Pattern Cross-Examination for DNA and Biological Evidence: A Trial Strategy Guide
NACDL’s Pattern Cross-Examination for DNA and Biological Evidence will assist criminal defense practitioners in scoring points when cross-examining forensic experts in cases involving DNA and biological evidence. This resource contains thousands of questions that will help defense lawyers cross-examine challenging witnesses without reinventing the wheel with each new case. It includes pattern questions that can be used to dominate prosecution DNA experts and level the playing field at trial.
Cross-Examination of the Analyst in Drug Prosecutions (2nd Ed.) By James M. Shellow
Now in its second edition with some new material, James M. Shellow’s book offers what its title promises: ways of thinking about cross-examining the forensic analysts in drug cases. But the book is so much more than that. It offers a look inside the mind of one of the finest cross-examiners and defense lawyers the United States has produced in the last seventy years. This small book can inspire and direct you in making big changes in the way you defend your clients and think about the entire project of trying any case.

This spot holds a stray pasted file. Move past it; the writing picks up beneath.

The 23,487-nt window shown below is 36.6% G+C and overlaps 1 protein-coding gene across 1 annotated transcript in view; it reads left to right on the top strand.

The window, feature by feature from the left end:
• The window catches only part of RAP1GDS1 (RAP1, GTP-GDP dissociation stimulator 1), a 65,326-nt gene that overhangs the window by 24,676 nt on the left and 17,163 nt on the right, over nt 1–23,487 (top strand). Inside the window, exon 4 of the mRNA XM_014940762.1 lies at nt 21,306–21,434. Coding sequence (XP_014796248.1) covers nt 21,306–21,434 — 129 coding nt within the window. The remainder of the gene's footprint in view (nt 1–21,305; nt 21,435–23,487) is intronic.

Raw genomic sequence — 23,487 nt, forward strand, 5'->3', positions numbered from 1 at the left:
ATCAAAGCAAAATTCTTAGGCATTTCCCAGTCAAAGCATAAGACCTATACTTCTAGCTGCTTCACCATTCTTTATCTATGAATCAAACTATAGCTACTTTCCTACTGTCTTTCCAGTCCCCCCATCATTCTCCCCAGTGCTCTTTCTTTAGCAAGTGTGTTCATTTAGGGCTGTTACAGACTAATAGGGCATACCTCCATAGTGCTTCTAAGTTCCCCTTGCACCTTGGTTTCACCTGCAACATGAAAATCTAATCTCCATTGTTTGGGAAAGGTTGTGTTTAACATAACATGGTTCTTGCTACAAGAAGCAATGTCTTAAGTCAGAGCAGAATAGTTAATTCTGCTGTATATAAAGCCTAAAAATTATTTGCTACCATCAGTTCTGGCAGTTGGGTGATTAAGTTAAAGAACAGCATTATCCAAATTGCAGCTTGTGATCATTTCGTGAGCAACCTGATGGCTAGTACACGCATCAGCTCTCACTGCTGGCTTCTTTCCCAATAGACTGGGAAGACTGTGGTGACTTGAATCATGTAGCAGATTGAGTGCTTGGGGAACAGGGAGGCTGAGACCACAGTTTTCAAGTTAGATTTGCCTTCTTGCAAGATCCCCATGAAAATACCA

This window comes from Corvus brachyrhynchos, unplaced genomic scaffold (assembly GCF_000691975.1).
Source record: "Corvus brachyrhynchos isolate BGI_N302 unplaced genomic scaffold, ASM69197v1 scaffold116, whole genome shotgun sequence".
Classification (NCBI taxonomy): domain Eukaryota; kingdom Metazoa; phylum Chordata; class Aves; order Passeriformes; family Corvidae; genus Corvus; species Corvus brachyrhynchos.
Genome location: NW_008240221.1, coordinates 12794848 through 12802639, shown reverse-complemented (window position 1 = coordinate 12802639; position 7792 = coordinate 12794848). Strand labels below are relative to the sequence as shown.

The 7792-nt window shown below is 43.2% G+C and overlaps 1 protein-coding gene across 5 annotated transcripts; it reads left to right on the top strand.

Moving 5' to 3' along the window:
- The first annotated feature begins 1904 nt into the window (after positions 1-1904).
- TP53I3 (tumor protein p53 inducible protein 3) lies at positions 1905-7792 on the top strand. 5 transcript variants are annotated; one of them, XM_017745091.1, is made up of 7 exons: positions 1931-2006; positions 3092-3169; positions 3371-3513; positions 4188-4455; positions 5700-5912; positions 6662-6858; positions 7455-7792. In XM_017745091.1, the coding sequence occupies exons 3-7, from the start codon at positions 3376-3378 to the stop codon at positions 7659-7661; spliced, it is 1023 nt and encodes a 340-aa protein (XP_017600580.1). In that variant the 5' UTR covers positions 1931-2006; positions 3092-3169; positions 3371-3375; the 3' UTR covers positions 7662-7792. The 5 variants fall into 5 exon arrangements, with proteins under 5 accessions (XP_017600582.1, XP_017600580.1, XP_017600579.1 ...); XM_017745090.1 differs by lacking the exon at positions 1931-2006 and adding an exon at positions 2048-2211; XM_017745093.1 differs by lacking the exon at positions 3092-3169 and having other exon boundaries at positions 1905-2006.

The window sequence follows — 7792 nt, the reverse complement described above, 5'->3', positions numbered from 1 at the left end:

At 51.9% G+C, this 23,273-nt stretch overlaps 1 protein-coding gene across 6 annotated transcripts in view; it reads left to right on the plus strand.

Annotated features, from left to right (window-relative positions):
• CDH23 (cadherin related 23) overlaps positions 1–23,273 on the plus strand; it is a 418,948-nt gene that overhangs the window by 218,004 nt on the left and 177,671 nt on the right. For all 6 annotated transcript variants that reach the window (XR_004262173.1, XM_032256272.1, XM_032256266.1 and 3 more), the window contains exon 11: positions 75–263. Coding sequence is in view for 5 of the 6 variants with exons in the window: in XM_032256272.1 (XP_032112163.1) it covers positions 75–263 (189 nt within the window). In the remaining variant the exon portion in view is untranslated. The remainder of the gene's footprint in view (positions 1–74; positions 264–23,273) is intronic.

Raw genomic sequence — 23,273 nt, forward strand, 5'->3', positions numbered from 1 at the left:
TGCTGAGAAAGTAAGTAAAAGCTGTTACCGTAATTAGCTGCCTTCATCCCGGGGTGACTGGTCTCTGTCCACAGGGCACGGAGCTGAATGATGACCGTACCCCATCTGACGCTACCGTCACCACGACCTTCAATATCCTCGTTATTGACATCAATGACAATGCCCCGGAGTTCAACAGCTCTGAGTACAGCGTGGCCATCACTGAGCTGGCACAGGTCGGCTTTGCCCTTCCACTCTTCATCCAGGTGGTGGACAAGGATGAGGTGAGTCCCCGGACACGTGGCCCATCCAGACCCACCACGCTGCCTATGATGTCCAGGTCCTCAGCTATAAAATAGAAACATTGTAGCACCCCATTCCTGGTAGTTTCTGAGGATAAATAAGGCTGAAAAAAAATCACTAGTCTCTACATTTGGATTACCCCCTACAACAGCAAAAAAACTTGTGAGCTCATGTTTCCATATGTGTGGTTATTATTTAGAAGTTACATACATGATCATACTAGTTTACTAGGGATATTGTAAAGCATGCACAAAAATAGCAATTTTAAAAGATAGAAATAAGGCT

Justice For All, Justice Now White T-Shirt (Women’s)
This custom, vintage-faded NACDL t-shirt is 50% polyester, 25% cotton, and 25% rayon weighing 5.2 oz. and is lightwieght, flexible and soft, providing maximum comfort. It features the "Justice For All, Justice Now" slogan and Lady Liberty image on the front, with the NACDL logo on the back. Currently available in both men's and women's sizes in both black and white colors. View the full line-up of colors and sizes on our online store, as well as our other popular and best-selling t-shirt designs at: nacdl.org/store.
Drug Cases Resource Materials Collection - CD-ROM